Borrowers Breathe Sigh of Relief as Bank Rate Held
The Bank of England has today announced the Bank Rate will remain at 0.5 percent despite mounting pressures to raise it.
The Bank’s Monetary Policy Committee voted to maintain the official Bank Rate at 0.5 percent for the 25th month running, even though inflation is 2 percent higher than their target rate.
While the low base rate will be good news for borrowers who are just about meeting repayments, or making the most of low repayments by repaying more of their debt, it is not good news for savers.
Those who are struggling with debt however will also be concerned when the base rate eventually rises.
Money Problems Leading to Stress
The BBC reported economic problems are possibly causing a rise in depression in England, due to many households struggling to make ends meet.
Their data shows prescriptions for anti-depressant drugs rose by more than 40 percent over the past four years.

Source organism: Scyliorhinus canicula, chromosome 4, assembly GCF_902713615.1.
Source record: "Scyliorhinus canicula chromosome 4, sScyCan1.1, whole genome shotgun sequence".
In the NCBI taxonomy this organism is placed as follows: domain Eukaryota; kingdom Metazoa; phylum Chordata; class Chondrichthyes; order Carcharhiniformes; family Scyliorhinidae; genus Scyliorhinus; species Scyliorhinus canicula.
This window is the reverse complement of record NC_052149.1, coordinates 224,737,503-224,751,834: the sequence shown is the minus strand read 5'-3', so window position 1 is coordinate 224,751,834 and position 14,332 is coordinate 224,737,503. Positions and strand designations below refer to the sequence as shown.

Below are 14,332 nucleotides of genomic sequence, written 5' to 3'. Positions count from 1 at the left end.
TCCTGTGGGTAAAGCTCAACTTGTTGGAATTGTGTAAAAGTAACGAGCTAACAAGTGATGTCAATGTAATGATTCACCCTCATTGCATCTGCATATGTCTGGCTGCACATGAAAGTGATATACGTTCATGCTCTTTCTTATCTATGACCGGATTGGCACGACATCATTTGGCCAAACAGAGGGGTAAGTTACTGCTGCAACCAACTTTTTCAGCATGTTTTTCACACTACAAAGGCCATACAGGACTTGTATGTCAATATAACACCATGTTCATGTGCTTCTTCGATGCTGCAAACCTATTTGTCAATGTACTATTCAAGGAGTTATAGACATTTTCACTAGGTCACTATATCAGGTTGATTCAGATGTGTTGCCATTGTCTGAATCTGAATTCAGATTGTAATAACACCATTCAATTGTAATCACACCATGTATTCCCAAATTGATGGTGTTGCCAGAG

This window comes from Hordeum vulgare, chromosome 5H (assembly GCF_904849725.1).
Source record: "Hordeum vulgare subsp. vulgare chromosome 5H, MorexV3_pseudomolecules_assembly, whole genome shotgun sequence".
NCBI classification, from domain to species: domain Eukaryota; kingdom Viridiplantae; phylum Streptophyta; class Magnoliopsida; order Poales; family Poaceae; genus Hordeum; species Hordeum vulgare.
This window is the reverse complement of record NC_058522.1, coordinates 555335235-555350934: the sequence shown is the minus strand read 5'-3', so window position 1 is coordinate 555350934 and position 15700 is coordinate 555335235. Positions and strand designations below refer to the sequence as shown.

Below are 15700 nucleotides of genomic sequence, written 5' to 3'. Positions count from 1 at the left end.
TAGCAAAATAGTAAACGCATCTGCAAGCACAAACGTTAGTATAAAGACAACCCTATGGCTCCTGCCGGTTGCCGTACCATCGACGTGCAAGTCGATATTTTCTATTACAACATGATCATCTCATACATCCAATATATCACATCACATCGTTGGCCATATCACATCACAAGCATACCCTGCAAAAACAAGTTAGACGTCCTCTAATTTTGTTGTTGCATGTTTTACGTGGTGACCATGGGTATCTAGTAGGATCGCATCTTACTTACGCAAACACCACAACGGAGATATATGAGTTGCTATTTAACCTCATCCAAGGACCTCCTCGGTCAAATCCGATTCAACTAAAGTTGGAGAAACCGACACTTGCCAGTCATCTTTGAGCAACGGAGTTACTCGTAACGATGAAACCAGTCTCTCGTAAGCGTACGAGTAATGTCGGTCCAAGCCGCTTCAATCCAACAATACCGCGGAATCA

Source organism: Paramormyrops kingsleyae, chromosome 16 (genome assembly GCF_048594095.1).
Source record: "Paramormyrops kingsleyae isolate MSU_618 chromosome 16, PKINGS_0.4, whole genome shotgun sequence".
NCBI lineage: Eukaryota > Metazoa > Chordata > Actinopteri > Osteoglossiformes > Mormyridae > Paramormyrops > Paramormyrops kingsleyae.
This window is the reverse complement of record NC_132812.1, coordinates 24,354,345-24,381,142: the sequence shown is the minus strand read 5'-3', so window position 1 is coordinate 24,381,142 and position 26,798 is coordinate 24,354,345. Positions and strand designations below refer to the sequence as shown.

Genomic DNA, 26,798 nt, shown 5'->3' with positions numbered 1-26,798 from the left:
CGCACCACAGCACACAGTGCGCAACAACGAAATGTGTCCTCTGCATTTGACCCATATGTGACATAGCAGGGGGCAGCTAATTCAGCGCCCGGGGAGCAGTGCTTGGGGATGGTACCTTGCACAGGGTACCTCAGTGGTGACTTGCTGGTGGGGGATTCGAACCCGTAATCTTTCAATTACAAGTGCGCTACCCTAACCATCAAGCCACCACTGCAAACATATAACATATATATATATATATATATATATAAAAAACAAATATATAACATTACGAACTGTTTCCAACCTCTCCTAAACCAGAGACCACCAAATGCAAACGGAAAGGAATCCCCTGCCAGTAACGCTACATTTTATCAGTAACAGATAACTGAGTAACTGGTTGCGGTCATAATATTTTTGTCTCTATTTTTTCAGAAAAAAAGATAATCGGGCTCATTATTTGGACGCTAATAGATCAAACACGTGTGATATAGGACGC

Even though they suggest financial problems often act as a trigger to depression, other factors may also be contributing to the rise in prescriptions for anti-depressants.
The government has recently increased access to talking therapies such as counselling, which should have seen a reduction in the demand for drugs however.
Figures for counselling demand rose to nearly 600,000 in the last year, the Department of Health showed.
In response to these figures, National debt charity Consumer Credit Counselling Service (CCCS) states they are not surprised by the increase in depression since the economic downturn.
“Being unable to repay what you owe is incredibly stressful,” said Gordon Bell, CCCS chief executive.
“This stress can spill over into all aspects of a person’s life, damaging their relationships, their ability to hold down a job often leading to depression.”
The fact that people have to put in more hours at work to afford their standard of living has caused 10 million Brits to sacrifice time with their loved ones, research by Scottish Widows showed, which could also be a contributing factor to depression.